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 Prophecies of the Niger Delta

Prophecies of the Niger Delta


Nigeria continues to meet expectations. Some weeks are slow and dull with public officials and their aides just choosing to keep a clean nose. On other weeks, they simply let go, serving up the most jaw-dropping, applause-rousing or revolting genres of drama. Animals have been reported to develop gourmet relish in all sorts of hard currencies, probes constituted, committees and panels scattered all over the place, reporters get ripped by overbearing lawyers, they retaliate, lawyers threaten to sue for libel, life is fickle and unimportant –the macabre Wild West would be quite green with envy. More recently, and in addition, the Interim Management Committee (IMC) of the Niger Delta Development Committee (NDDC) has suggested that it has the second sight.

What other reason could have emboldened the IMC’s Executive Director of Projects, Cairo Ojougboh to allege that Nigeria would be rent asunder if the commission releases the names and status of those involved in contract scams in 2017 and 2019, especially in the Senate? This prophecy is just one of the many salvos the NDDC and Senate have fired at each other since last October.

The country remembers with an odd mixture of amusement and reproof the unearthing of dirty laundry completed by the trio of Godswill Akpabio, Joi Nunieh and the House of Reps Committee on NDDC – a drama which culminated in the much celebrated swooning of acting managing director, Kemebradikumo Pondei.

Asked why the National Assembly had taken a keen interest in the IMC’s activities, Mr Ojougboh asked God to bless the interviewer before explaining that, “It’s the forensic audit that the President has instituted because the National Assembly is culpable. At the end of the forensic audit, you will see members of the National Assembly. A Senator came and said that in the list of 2016 they brought, that he had only six contracts. I said no, that he had more. What he didn’t know is that we did not release the list for 2017 and the one for 2019. If we release it this country will break.”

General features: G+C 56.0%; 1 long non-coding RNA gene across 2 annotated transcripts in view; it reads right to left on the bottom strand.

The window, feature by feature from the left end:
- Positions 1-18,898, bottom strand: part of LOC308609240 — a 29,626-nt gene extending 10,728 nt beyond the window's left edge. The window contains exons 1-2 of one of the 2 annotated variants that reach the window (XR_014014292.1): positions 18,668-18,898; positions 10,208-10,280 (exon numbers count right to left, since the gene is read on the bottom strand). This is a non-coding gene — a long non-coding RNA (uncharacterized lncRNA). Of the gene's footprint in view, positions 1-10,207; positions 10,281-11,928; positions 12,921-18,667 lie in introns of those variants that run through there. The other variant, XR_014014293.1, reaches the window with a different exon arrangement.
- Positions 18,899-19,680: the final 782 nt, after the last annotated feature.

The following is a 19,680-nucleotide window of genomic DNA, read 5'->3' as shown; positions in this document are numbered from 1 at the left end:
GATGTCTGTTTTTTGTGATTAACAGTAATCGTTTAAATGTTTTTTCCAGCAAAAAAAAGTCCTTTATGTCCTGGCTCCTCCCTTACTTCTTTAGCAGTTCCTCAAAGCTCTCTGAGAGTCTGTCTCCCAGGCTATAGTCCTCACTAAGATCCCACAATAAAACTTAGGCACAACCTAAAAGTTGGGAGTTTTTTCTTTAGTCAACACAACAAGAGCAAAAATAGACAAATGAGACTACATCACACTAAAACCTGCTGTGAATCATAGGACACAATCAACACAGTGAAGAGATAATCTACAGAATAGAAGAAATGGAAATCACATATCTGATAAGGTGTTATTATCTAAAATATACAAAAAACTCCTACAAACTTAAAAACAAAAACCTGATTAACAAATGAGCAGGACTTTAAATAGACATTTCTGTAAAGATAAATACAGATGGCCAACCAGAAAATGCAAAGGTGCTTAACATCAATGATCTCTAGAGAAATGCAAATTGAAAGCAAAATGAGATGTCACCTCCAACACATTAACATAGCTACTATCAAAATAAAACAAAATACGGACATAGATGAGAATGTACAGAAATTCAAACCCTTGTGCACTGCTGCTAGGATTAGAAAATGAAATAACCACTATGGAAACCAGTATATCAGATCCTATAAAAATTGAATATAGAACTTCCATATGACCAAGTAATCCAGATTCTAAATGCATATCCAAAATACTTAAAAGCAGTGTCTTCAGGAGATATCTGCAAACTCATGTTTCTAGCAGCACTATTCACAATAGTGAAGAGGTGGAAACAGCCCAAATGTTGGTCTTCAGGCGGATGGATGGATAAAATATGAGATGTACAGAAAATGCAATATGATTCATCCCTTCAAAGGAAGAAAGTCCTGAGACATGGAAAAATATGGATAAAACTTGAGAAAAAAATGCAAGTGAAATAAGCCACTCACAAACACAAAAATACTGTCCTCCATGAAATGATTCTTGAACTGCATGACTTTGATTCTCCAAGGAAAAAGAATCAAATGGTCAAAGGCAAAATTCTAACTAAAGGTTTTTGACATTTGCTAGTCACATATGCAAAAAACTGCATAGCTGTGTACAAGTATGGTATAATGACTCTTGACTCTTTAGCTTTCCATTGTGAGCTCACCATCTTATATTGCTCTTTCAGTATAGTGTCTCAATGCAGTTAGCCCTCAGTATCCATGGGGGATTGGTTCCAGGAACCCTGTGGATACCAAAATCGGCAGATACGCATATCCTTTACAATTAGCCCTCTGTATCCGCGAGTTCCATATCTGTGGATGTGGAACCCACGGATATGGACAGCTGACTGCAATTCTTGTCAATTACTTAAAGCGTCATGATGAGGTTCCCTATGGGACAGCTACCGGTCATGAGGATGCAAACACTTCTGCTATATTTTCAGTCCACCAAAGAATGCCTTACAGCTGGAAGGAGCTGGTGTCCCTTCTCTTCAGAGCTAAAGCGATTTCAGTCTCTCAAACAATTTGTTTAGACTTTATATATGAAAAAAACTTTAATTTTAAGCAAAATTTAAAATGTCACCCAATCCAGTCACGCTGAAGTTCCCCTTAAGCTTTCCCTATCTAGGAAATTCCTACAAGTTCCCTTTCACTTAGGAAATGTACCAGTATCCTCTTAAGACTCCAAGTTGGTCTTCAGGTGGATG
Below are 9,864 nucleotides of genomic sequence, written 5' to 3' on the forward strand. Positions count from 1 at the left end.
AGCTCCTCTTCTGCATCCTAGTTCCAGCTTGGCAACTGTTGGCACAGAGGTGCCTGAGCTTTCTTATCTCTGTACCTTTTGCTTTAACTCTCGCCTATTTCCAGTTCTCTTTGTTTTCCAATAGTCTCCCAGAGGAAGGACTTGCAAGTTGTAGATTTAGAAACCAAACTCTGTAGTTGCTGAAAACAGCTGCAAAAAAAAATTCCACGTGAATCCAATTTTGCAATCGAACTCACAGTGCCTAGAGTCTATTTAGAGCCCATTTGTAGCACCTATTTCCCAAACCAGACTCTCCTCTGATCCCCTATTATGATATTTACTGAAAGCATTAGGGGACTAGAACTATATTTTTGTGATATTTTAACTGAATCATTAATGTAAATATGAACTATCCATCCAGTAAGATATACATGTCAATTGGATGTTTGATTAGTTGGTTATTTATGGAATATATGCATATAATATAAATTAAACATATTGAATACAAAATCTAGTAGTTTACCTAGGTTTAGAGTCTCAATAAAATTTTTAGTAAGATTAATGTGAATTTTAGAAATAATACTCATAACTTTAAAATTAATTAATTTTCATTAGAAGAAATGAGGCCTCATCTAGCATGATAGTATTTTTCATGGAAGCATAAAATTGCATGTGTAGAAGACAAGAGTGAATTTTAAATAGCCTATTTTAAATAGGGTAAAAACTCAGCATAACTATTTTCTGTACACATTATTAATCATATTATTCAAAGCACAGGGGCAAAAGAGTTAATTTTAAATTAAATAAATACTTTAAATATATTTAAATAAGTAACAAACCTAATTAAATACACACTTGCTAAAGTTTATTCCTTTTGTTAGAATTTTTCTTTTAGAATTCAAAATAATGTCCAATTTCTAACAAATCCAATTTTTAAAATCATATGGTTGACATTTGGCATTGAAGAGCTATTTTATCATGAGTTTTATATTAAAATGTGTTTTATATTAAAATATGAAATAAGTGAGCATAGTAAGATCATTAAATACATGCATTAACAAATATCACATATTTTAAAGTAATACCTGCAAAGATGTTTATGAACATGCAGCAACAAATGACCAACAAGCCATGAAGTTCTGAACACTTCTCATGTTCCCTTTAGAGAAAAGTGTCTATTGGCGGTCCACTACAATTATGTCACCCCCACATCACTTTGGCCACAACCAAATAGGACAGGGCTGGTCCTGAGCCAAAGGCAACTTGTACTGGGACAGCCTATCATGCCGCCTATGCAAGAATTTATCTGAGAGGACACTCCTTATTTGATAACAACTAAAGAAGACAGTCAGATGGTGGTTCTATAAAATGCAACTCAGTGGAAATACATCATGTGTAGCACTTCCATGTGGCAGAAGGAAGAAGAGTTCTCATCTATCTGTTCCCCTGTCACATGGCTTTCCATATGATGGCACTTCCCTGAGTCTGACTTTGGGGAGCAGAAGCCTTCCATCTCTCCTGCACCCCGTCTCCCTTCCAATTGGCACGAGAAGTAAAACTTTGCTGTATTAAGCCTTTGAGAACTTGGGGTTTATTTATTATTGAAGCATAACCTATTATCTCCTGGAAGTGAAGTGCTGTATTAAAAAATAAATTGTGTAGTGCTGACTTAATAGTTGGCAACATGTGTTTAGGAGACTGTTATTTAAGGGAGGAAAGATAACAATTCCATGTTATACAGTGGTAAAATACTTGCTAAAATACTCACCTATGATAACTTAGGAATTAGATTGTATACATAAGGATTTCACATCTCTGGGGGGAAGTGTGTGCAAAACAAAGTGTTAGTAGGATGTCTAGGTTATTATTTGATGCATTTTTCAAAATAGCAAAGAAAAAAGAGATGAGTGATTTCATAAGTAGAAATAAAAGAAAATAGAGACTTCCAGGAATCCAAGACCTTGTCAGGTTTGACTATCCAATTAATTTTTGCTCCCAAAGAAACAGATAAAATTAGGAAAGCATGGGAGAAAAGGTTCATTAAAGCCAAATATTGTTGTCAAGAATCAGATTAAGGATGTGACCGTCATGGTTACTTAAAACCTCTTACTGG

His prophecy, he illuminated, was due to “the people looting, the calibre, the names and people looting the NDDC. And who engineers it? The chairmen of the NDDC in the Senate and House of Representatives in the National Assembly.”

With each appearance before the media, the parties asked to explain the suspected defalcating of funds in the NDDC has repeatedly opened cans of worms. The IMC claims that the National Assembly is making spirited attempts to give it a bad name and hang it due to its presidential mandate to supervise the auditing of NDDC accounts from 2001-2019, an act which it divines will cause many heads to roll. The national assembly is also adamant that the IMC is not coming to equity with clean hands and that its fingers were heavily stained with the marks of corrupt indulgences.

While both parties have displayed adroitness at landing the spectating public in a catch-22 situation, the NDDC’s altruistic reluctance to release information continues to grieve analysts. Last July, Minister of Niger Delta Affairs, Godswill Akpabio, after losing his cool and making indicting statements, became reluctant to publish a list of names he claimed to possess; names of senators who were complicit in the illegal award of contracts. Caving in to intense pressure, he managed to release a few names – scapegoats maybe – and retreat from the limelight. He is happy to hug the shadows for now.

There is no evidence that Nigeria will break up if the NDDC releases the names of all the culprits it claims to have. Worse things happen daily in the country, including banditry, insecurity, inflation, extreme poverty, religious tensions, musicians facing the hangman’s noose, the nagging matter of those agitating for the Republic of Biafra, and an endless list of sundry matters.

In 2015, one of President Muhammadu Buhari’s first actions was to probe a reported two-billion-dollar arm scandal called the Dasukigate. Substantial names were released, and the country did not break apart. If anything, the country bayed for more blood and the presidency happily obliged. The probe of the NDDC’s accounts is one of the results of the presidency’s war on corruption.

Until the probe is over and even afterwards, the NDDC and Senate will continue to exchange accusations with all the shrewdness of sweet love lost. It is suspected that more secrets will be revealed before the affair is finally closed. The conduct and disposition of both parties have led many Nigerians to believe that both the commission and the senate were arm in arm when the going was good and that both parties are culpable in the suspected looting. The suspense is remarkable, but it is hoped that when the fat lady sings, she sings loud and clear.

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